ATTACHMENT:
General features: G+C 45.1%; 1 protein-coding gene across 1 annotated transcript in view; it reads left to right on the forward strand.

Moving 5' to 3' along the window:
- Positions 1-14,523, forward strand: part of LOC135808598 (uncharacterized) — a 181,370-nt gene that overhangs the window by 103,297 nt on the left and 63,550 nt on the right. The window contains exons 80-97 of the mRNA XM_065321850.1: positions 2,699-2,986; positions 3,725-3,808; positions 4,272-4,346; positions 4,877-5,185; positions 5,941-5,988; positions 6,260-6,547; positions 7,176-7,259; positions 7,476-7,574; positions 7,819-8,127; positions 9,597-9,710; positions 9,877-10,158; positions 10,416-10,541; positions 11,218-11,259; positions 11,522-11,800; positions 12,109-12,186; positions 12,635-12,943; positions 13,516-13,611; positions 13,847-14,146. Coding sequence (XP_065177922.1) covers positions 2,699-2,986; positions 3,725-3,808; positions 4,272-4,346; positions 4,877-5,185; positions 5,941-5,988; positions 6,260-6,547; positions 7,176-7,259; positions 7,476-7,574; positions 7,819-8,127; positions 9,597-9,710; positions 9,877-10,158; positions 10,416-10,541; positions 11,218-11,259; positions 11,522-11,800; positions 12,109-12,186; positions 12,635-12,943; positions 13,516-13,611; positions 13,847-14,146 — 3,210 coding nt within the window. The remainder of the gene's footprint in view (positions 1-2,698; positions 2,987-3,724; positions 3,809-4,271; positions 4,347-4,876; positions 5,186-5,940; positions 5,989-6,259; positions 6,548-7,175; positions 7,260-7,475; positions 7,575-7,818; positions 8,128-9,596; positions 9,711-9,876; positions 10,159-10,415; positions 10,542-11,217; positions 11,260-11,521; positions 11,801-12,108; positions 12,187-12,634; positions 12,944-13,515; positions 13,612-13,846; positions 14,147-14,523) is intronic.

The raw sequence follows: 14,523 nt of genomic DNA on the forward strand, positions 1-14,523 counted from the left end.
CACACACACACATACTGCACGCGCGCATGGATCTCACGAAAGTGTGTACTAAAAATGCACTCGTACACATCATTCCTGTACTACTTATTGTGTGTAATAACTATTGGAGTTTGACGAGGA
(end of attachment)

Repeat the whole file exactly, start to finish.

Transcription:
General features: G+C 45.1%; 1 protein-coding gene across 1 annotated transcript in view; it reads left to right on the forward strand.

Moving 5' to 3' along the window:
- Positions 1-14,523, forward strand: part of LOC135808598 (uncharacterized) — a 181,370-nt gene that overhangs the window by 103,297 nt on the left and 63,550 nt on the right. The window contains exons 80-97 of the mRNA XM_065321850.1: positions 2,699-2,986; positions 3,725-3,808; positions 4,272-4,346; positions 4,877-5,185; positions 5,941-5,988; positions 6,260-6,547; positions 7,176-7,259; positions 7,476-7,574; positions 7,819-8,127; positions 9,597-9,710; positions 9,877-10,158; positions 10,416-10,541; positions 11,218-11,259; positions 11,522-11,800; positions 12,109-12,186; positions 12,635-12,943; positions 13,516-13,611; positions 13,847-14,146. Coding sequence (XP_065177922.1) covers positions 2,699-2,986; positions 3,725-3,808; positions 4,272-4,346; positions 4,877-5,185; positions 5,941-5,988; positions 6,260-6,547; positions 7,176-7,259; positions 7,476-7,574; positions 7,819-8,127; positions 9,597-9,710; positions 9,877-10,158; positions 10,416-10,541; positions 11,218-11,259; positions 11,522-11,800; positions 12,109-12,186; positions 12,635-12,943; positions 13,516-13,611; positions 13,847-14,146 — 3,210 coding nt within the window. The remainder of the gene's footprint in view (positions 1-2,698; positions 2,987-3,724; positions 3,809-4,271; positions 4,347-4,876; positions 5,186-5,940; positions 5,989-6,259; positions 6,548-7,175; positions 7,260-7,475; positions 7,575-7,818; positions 8,128-9,596; positions 9,711-9,876; positions 10,159-10,415; positions 10,542-11,217; positions 11,260-11,521; positions 11,801-12,108; positions 12,187-12,634; positions 12,944-13,515; positions 13,612-13,846; positions 14,147-14,523) is intronic.

The raw sequence follows: 14,523 nt of genomic DNA on the forward strand, positions 1-14,523 counted from the left end.
CACACACACACATACTGCACGCGCGCATGGATCTCACGAAAGTGTGTACTAAAAATGCACTCGTACACATCATTCCTGTACTACTTATTGTGTGTAATAACTATTGGAGTTTGACGAGGA